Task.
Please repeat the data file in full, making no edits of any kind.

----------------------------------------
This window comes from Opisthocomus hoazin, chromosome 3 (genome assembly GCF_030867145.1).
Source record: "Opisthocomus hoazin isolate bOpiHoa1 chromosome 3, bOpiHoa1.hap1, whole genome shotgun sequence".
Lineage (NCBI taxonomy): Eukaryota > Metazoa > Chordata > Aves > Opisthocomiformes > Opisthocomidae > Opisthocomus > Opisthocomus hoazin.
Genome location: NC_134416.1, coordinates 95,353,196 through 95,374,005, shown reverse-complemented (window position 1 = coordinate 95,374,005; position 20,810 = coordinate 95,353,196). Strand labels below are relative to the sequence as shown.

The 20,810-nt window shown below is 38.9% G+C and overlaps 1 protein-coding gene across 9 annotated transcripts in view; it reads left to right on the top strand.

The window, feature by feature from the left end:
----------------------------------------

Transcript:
This window comes from Opisthocomus hoazin, chromosome 3 (genome assembly GCF_030867145.1).
Source record: "Opisthocomus hoazin isolate bOpiHoa1 chromosome 3, bOpiHoa1.hap1, whole genome shotgun sequence".
Lineage (NCBI taxonomy): Eukaryota > Metazoa > Chordata > Aves > Opisthocomiformes > Opisthocomidae > Opisthocomus > Opisthocomus hoazin.
Genome location: NC_134416.1, coordinates 95,353,196 through 95,374,005, shown reverse-complemented (window position 1 = coordinate 95,374,005; position 20,810 = coordinate 95,353,196). Strand labels below are relative to the sequence as shown.

The 20,810-nt window shown below is 38.9% G+C and overlaps 1 protein-coding gene across 9 annotated transcripts in view; it reads left to right on the top strand.

The window, feature by feature from the left end: